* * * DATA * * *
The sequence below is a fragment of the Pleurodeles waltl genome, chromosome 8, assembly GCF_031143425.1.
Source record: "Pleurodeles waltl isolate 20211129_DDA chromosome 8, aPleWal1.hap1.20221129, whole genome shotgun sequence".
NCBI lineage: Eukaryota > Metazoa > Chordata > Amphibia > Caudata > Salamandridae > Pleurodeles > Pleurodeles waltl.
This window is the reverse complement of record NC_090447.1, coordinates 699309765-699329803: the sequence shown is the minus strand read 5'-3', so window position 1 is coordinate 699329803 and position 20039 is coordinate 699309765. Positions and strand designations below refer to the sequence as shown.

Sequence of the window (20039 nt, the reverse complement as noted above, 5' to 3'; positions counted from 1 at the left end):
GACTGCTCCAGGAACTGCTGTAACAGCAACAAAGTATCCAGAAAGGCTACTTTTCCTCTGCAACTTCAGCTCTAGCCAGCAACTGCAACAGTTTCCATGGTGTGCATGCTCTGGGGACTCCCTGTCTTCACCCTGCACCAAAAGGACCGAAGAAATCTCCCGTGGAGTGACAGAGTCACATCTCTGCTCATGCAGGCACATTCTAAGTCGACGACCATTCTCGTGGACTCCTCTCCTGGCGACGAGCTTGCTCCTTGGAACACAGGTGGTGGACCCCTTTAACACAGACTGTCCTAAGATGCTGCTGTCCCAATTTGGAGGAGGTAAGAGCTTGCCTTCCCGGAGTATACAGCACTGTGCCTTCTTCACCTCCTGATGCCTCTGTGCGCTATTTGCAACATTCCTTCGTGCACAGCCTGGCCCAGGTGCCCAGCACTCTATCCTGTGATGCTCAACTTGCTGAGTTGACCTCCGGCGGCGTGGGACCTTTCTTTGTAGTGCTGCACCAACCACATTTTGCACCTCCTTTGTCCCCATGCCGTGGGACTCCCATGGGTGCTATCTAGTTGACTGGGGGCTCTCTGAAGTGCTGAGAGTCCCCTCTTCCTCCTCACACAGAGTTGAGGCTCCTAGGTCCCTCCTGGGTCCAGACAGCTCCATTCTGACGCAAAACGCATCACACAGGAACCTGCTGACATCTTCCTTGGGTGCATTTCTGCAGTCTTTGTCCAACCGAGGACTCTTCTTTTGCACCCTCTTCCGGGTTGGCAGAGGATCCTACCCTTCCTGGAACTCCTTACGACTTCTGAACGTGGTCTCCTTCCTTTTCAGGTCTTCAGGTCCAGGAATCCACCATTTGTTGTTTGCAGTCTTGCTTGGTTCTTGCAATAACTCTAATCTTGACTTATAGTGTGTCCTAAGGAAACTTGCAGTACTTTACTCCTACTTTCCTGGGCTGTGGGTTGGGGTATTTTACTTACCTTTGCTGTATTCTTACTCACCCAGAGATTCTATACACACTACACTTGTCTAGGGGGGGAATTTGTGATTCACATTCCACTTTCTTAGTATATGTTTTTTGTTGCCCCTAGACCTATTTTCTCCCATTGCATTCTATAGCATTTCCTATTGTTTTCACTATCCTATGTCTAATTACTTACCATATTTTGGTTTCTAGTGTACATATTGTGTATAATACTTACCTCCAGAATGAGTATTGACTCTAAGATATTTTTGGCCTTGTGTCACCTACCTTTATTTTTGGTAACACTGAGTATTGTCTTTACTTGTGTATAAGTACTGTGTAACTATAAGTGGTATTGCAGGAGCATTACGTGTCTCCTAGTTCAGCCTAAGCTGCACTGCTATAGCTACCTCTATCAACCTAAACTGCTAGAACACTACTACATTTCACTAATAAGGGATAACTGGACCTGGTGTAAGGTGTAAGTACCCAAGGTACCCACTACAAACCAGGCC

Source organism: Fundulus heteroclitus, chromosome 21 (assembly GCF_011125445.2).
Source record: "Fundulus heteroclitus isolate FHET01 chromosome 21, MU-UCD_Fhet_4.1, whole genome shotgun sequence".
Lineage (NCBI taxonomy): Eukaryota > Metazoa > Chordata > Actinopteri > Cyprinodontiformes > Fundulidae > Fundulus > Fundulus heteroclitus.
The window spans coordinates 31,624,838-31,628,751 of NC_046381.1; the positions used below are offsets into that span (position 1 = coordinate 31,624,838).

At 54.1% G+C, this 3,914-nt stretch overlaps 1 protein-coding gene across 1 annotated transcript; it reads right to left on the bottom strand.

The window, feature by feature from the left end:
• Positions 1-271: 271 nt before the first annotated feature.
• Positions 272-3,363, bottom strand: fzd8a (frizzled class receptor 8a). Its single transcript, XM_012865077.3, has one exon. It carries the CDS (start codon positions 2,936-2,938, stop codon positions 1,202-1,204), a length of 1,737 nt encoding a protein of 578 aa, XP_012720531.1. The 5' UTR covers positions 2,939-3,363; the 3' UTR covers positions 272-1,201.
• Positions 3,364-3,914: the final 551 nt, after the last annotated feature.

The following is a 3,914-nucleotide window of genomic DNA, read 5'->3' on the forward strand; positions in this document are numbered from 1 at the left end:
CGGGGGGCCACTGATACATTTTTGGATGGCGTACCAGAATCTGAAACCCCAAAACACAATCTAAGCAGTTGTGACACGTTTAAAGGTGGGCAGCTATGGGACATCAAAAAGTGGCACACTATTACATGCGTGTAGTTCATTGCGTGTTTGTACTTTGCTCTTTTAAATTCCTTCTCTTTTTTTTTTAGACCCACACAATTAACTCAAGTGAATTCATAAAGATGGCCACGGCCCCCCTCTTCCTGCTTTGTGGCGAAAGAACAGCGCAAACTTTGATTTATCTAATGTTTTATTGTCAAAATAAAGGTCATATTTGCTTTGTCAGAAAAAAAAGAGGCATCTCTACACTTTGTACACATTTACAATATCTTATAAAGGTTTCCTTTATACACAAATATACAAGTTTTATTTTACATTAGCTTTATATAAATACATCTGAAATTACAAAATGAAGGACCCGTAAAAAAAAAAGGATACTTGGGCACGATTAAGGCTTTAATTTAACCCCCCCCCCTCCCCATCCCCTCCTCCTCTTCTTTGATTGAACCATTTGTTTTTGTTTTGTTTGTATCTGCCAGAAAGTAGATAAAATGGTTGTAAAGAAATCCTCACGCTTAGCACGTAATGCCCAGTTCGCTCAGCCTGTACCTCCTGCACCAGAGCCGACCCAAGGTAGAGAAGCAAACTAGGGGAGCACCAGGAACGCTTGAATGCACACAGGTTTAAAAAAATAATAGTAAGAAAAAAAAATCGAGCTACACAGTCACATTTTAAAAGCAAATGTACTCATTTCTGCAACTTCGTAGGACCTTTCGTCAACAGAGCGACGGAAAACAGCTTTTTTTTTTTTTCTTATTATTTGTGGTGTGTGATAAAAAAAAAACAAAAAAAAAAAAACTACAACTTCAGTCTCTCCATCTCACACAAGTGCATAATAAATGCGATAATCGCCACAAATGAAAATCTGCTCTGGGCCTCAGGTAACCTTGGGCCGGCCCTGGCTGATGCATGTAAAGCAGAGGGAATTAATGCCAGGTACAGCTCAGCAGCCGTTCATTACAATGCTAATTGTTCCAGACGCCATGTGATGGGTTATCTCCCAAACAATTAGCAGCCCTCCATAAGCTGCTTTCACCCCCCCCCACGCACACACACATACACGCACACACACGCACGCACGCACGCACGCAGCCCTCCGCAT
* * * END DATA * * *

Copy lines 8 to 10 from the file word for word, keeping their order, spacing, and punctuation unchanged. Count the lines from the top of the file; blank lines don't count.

Source record: "Fundulus heteroclitus isolate FHET01 chromosome 21, MU-UCD_Fhet_4.1, whole genome shotgun sequence".
Lineage (NCBI taxonomy): Eukaryota > Metazoa > Chordata > Actinopteri > Cyprinodontiformes > Fundulidae > Fundulus > Fundulus heteroclitus.
The window spans coordinates 31,624,838-31,628,751 of NC_046381.1; the positions used below are offsets into that span (position 1 = coordinate 31,624,838).